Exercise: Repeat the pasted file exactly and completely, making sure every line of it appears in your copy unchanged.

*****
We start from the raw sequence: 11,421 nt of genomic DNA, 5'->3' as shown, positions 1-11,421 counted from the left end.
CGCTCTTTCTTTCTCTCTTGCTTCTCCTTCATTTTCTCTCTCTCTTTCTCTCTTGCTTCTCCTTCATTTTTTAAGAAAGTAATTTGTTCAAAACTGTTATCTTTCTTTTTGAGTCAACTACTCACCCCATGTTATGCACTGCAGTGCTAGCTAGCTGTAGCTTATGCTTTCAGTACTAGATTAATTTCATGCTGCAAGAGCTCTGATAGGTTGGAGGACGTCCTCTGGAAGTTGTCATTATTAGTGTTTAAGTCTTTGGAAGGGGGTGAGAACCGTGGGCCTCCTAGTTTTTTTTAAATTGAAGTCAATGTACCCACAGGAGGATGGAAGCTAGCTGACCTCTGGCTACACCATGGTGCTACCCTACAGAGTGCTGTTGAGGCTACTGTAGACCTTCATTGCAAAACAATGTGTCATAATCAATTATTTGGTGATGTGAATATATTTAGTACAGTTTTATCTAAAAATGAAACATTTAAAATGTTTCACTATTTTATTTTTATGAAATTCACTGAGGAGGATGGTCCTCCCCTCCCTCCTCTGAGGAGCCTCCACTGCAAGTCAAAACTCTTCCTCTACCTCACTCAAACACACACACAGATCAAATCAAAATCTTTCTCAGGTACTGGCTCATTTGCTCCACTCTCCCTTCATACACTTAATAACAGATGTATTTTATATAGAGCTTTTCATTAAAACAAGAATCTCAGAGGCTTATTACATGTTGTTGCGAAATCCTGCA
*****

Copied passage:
We start from the raw sequence: 11,421 nt of genomic DNA, 5'->3' as shown, positions 1-11,421 counted from the left end.
CGCTCTTTCTTTCTCTCTTGCTTCTCCTTCATTTTCTCTCTCTCTTTCTCTCTTGCTTCTCCTTCATTTTTTAAGAAAGTAATTTGTTCAAAACTGTTATCTTTCTTTTTGAGTCAACTACTCACCCCATGTTATGCACTGCAGTGCTAGCTAGCTGTAGCTTATGCTTTCAGTACTAGATTAATTTCATGCTGCAAGAGCTCTGATAGGTTGGAGGACGTCCTCTGGAAGTTGTCATTATTAGTGTTTAAGTCTTTGGAAGGGGGTGAGAACCGTGGGCCTCCTAGTTTTTTTTAAATTGAAGTCAATGTACCCACAGGAGGATGGAAGCTAGCTGACCTCTGGCTACACCATGGTGCTACCCTACAGAGTGCTGTTGAGGCTACTGTAGACCTTCATTGCAAAACAATGTGTCATAATCAATTATTTGGTGATGTGAATATATTTAGTACAGTTTTATCTAAAAATGAAACATTTAAAATGTTTCACTATTTTATTTTTATGAAATTCACTGAGGAGGATGGTCCTCCCCTCCCTCCTCTGAGGAGCCTCCACTGCAAGTCAAAACTCTTCCTCTACCTCACTCAAACACACACACAGATCAAATCAAAATCTTTCTCAGGTACTGGCTCATTTGCTCCACTCTCCCTTCATACACTTAATAACAGATGTATTTTATATAGAGCTTTTCATTAAAACAAGAATCTCAGAGGCTTATTACATGTTGTTGCGAAATCCTGCA